Soft Robotics week 4: Casting Collab!
I got to fulfill two fantasies this week in soft robotics: first, a visit to Materials ConneXion, which has been a dream of mine since discovering them while writing about sustainable fashion design, and second, playing with silicone casting for the first time! Many of my project daydreams ends up in the land of silicone, and it's exciting to have the process demystified finally.
Number one lesson of the week: resources
While the assignment was a (pleasant) challenge in and of itself, the real lesson of the week was that the allocation of resources stretched thin by a large student body can make technical assignments especially difficult. With the sake of conserving time and resources in mind, Becca, Rachel, Madison, and I formed a homework coalition, but even that wasn't efficient enough.. when we gathered, all three of the prepared mold cores were currently in use, and we couldn't print another at that time as all 3D printers were also in use (finals time probably doesn't help). In addition, the provided PVC pipe seemed to have disappeared, also probably accidentally sucked into the land of staging for final projects. A trip to the hardware store to procure more was unsuccessful.
With that in mind I strongly suggest (and personally definitely intend) pairing for the next assignment as equipment and resources are bound to be in even higher demand this week.
Still, my group had a successful first attempt at our assignment and lots of fun in the process! We ended up working on one mold between the three of us as that's all the PVC we could find. We round-robined the instructions and made sure that all parties did a little bit of everything. We had some trouble aiming the silicone into the mold with some spilling on the outside, and were afraid that it caused the inner core mold to push up while degassing in the vacuum.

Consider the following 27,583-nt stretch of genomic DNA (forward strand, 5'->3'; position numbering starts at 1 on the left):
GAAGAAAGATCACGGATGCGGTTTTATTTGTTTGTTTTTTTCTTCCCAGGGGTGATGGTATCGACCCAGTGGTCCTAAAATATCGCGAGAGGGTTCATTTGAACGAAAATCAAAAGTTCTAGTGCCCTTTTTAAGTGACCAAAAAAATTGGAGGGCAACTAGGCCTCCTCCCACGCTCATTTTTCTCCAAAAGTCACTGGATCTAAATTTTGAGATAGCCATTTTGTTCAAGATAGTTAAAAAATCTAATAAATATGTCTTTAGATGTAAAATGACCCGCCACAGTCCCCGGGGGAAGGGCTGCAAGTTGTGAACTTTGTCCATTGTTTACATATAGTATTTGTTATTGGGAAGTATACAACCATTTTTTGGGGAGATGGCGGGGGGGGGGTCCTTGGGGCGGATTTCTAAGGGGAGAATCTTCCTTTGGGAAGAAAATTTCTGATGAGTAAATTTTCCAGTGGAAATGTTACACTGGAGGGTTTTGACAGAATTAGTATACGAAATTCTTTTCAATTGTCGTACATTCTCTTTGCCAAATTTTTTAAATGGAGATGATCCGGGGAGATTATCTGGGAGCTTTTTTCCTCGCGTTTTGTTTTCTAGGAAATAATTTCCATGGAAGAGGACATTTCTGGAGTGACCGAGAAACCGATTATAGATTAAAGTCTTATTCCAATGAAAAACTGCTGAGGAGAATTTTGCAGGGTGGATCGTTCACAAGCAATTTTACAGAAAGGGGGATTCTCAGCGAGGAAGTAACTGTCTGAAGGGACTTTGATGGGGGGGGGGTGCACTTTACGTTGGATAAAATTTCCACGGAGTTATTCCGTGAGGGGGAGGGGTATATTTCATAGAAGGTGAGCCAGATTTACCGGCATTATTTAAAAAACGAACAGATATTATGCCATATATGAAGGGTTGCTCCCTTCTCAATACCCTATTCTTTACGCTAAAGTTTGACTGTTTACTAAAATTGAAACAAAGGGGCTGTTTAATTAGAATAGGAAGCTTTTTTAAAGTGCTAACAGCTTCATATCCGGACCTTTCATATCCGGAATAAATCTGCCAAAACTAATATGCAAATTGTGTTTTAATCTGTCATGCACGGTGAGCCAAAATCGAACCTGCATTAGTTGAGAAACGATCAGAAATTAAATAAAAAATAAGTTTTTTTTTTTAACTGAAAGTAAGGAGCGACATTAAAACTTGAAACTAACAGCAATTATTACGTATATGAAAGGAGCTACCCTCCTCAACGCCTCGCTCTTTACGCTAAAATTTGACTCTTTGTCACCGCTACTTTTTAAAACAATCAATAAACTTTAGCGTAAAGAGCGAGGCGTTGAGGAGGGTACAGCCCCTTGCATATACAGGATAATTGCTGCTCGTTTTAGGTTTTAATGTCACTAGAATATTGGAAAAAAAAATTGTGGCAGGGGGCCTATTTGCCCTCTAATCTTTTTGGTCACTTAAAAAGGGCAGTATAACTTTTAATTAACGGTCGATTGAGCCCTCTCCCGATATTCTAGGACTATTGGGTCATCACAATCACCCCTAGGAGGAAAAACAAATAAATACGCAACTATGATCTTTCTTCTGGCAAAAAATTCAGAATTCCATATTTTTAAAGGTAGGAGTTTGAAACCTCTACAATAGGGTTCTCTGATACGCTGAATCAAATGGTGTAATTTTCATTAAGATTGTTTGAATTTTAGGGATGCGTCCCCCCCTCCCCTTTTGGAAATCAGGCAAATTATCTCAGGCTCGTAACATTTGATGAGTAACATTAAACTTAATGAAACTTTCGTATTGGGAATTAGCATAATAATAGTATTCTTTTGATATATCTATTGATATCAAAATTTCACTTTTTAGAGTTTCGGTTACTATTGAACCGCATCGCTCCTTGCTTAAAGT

But it cured without a hitch and our pneumatic actuator performed perfectly! Here's a video of the final result in action:
Materials ConneXion is an exclusive NYC secret that I have been trying to manifest for years... too find out it shares the building with the Museum of the Dog made my long-anticipated first visit all the more whimsical! Working with fabrics and generally being sensitive to textures has made me insatiably curious about materials of all kind, and I was not disappointed by the library. It was amazing to be able to touch everything and study their uses.
I had quite a few favorites, but two specifically caught my eye when considering soft robotics:
First was this Stone Touch Crinkle, a "multi-layer material" made of polyester and nylon with a cushioned middle of the coated exterior. The heat-treatment processing is specifically for aesthetic results, and thusly it has a very futuristic fashion character to it. It's both soft (cushioned and slick) but thick enough that I can imagine would hold more architectural structuring quite well and would make for some pretty alien-punk silhouettes. Properties include high sound absorption and impact resistance, I wonder how they measure the latter... it's apparently manufactured in Italy by a creative fabrics design house established in 1948 called Fratelli Morelli, who I'm planning to contact for a sample.
The second fabric is this cool retro-reflective fabric called G.B. Mesh. Three layers are laminated together, with the middle layer the reflective glass beads that flash at 500 cd/lux when light hits it, and a top mesh that can be customized. The material is fairly stiff but still acts like a fabric that can be easily cut and sewn; the manufacturer's website confirmed my assumption that this material is often used for reflective portions of sneakers and jackets, with the customizable mesh property attracting artistic fashion design. The manufacturer is based in South Korea and have a clientele full of top tier sports brands including Adidas, Nike, and Puma. I'm mainly struck at how transparent the company is... they have the company structure as well as all patents laid out on the website, and seem generally proud of their work and the company at large. It's thoroughly charming and makes me want to work with them.
The two materials are definitely from the same futuristic aesthetic, and would look very cohesive if worked together. I'm interested in how light reflection could be used as a switch/trigger/sensor of some kind, and wonder how the light-absorbing properties of the stone touch crinkle could act as an element in that process (by maybe blocking out all but specified light sources to be reflected? By acting as a "switch" by opening/closing a light source? I'm not sure..). My mind naturally wanders toward fashion applications with night activities and sousveillance as cause, though still uncertain what exactly that exploration would look like. I'm excited to get my hands on the materials if I can though to find out!